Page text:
On page 37 of this month's Money Magazine, Penelope Wang makes a strong suggestion that everyone should stop passing up on Roth 401Ks because they are better than traditional 401Ks. This was shocking news to me. I figured that if this is true, it should be "Front Page" material, not a buried in a one-page article with an extremely vague title: "Stop Passing Up This Great Deal."
When I was writing this article originally, it wasn't available online. Thus my research was limited to a spirited debate of it in the Boglehead forums. However, in the spirit of doing a little true journalism and receiving a lot of serendipity, I delayed the article a couple weeks. The delay means that a version of this article is now online (not the exact article, but very much the gist of it), sporting a more descriptive title of: "The Great Retirement Account You’re Not Using."
Before I get into the article itself, I want to kick things off with my view of 401(k)s and Roth 401ks and explain why I believe one would choose one vs. the other. Spoiler: The biggest difference between the two is when you pay your taxes. The traditional 401(k) uses pretax money and is taxed when withdrawn. The Roth 401k uses post-tax money, but is not taxed when withdrawn.
Let me give you an example. Let's say that I make $100,000 and I want to save 10% of that ($10,000) in some kind of 401(k) vehicle. Let's say that I'm in a 25% tax bracket (I'm trying to keep the numbers simple.) If I pick the Roth 401(k), that $10,000 gets taxed, leaving me $7,500 in the account. If it grows 10% a year for 20 years, I'll have $50,456 to withdraw tax-free. If I pick the traditional 401(k), that $10,000 goes in the account. If it grows 10% a year for 20 years, I'll have $67,275 which will be taxed at withdrawal. After paying the same 25% in taxes, I have... $50,456 in spendable money.
So in this example, it doesn't matter which one you do. They come out the same. The reason why someone would choose one over the other is the tax rate. If you are in low tax bracket and expect to be a higher one in the future, you want to pay those taxes now and get them out of the way. If you are in a high tax bracket now and expect to be in a lower on in the future, you want to pay those later at the lower tax rate.
Imagine my confusion when reading an article that seems to claim that the Roth 401k is almost always better. Penelope Wang says:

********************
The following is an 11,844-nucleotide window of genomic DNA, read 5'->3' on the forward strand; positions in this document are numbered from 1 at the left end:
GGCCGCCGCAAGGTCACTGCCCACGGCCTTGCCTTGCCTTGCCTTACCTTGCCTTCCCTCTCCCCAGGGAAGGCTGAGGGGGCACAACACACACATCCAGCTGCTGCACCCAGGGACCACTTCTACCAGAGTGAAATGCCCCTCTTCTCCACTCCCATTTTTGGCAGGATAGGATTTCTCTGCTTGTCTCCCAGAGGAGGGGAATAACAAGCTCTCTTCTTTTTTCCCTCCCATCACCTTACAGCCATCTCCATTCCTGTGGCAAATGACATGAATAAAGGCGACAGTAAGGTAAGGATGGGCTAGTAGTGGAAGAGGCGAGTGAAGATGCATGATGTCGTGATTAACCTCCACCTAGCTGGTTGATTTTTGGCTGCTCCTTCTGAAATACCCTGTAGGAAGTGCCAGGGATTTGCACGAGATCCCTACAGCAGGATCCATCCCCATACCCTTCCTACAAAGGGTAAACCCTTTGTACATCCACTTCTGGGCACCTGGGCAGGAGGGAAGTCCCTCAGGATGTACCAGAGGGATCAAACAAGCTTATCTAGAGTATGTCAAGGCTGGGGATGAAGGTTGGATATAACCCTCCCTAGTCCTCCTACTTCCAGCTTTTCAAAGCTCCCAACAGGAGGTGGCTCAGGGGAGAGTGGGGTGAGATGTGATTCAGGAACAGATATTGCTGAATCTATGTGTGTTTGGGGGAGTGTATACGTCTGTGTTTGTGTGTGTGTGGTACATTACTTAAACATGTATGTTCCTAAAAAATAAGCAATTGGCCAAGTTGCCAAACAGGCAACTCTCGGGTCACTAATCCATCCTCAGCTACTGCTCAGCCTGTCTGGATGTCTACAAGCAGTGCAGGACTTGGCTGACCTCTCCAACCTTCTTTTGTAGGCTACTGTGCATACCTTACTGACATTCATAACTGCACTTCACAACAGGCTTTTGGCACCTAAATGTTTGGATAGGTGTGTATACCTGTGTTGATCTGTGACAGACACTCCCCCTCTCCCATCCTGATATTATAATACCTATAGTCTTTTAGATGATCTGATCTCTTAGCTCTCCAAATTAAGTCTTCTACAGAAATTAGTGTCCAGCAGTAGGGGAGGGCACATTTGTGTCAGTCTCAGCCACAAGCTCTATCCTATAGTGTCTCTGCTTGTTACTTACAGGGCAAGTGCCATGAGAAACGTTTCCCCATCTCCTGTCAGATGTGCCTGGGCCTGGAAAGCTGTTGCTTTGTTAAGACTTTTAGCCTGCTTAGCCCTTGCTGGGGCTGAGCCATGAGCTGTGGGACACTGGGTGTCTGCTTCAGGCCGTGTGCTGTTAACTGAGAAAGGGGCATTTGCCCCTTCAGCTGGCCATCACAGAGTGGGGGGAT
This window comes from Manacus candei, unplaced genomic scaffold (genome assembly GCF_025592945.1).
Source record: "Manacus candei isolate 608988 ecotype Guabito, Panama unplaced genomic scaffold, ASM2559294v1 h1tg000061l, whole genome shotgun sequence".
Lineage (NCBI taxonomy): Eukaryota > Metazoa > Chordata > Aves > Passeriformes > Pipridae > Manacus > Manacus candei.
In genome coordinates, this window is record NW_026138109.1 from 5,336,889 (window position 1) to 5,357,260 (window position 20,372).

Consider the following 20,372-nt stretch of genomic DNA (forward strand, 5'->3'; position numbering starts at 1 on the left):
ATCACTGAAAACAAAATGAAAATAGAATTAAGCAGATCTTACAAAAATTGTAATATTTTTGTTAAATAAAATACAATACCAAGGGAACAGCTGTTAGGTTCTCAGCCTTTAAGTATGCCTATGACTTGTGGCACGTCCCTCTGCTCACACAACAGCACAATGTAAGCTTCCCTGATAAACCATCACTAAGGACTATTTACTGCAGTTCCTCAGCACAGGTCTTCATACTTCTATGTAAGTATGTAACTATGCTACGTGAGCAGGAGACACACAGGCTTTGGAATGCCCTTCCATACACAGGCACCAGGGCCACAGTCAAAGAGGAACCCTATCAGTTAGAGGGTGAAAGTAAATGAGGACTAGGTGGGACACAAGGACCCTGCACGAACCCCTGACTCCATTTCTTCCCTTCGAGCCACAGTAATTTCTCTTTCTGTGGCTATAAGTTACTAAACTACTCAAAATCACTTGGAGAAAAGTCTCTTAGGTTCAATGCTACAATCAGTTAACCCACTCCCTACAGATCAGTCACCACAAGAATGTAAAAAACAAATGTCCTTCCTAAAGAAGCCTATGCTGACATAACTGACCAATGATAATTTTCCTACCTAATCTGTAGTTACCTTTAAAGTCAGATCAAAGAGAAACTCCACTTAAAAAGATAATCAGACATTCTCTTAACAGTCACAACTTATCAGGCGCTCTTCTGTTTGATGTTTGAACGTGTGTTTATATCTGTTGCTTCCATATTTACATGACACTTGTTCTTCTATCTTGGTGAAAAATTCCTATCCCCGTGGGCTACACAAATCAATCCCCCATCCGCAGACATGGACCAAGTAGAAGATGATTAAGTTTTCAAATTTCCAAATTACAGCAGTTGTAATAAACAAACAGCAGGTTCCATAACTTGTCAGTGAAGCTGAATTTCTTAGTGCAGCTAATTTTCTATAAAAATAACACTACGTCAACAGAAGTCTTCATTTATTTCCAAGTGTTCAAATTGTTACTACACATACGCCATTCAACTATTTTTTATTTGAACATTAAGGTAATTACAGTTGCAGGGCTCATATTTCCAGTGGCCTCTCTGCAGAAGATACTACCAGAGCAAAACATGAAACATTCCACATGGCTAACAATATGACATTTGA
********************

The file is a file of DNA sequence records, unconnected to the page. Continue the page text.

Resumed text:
"Every dollar you save in a Roth 401(k) is worth more than a dollar you put in a pretax account. That's because you'll eventually pay income taxes on those pretax dollars while you get to keep every penny in a Roth. Granted, you get an upfront tax break by saving in a traditional 401(k), and you can invest that savings."
Essentially she's comparing a post-tax Roth 401(k) dollar with a pretax 401(k) dollar. It simply doesn't make sense to do that kind of comparison. If you look at a Roth dollar without understanding that you've already paid tax on it, it is going to appear that you escaped the tax system altogether, which is simply untrue. If you downplay the upfront tax break by the traditional 401(k), you are missing the whole benefit of that 401(k).
Much of the Money Magazine article seems to say that the Roth 401(k) is better than the traditional 401(k) because of that T. Rowe Price research. I find that a less than satisfying explanation. I'd rather read exactly what the benefits are in terms of the applicable tax law.
It was at this point where the serendipity kicked in. I got an email about with all the people going to Fincon this year and spotted T. Rowe Price's Stuart Ritter, the person credited for the research. After some phone tag, we connected and I got a much more satisfying explanation. I hate to create a cliff-hanger (just kidding, I love it!), but that explanation is worthy of its own article, so tune in tomorrow.
I want to leave by saying that I've probably been too harsh on Ms. Wang. Often, editors create the titles in magazines, so the lack of descriptive was not likely her doing. In addition, writing words online is cheap and easy. I don't have specific space requirements like print magazine writers do. I can afford to give a much more detailed explanation in an entirely separate article. I don't think anyone could have done the topic justice in the space provided. It's a shame it wasn't a two or three page feature.
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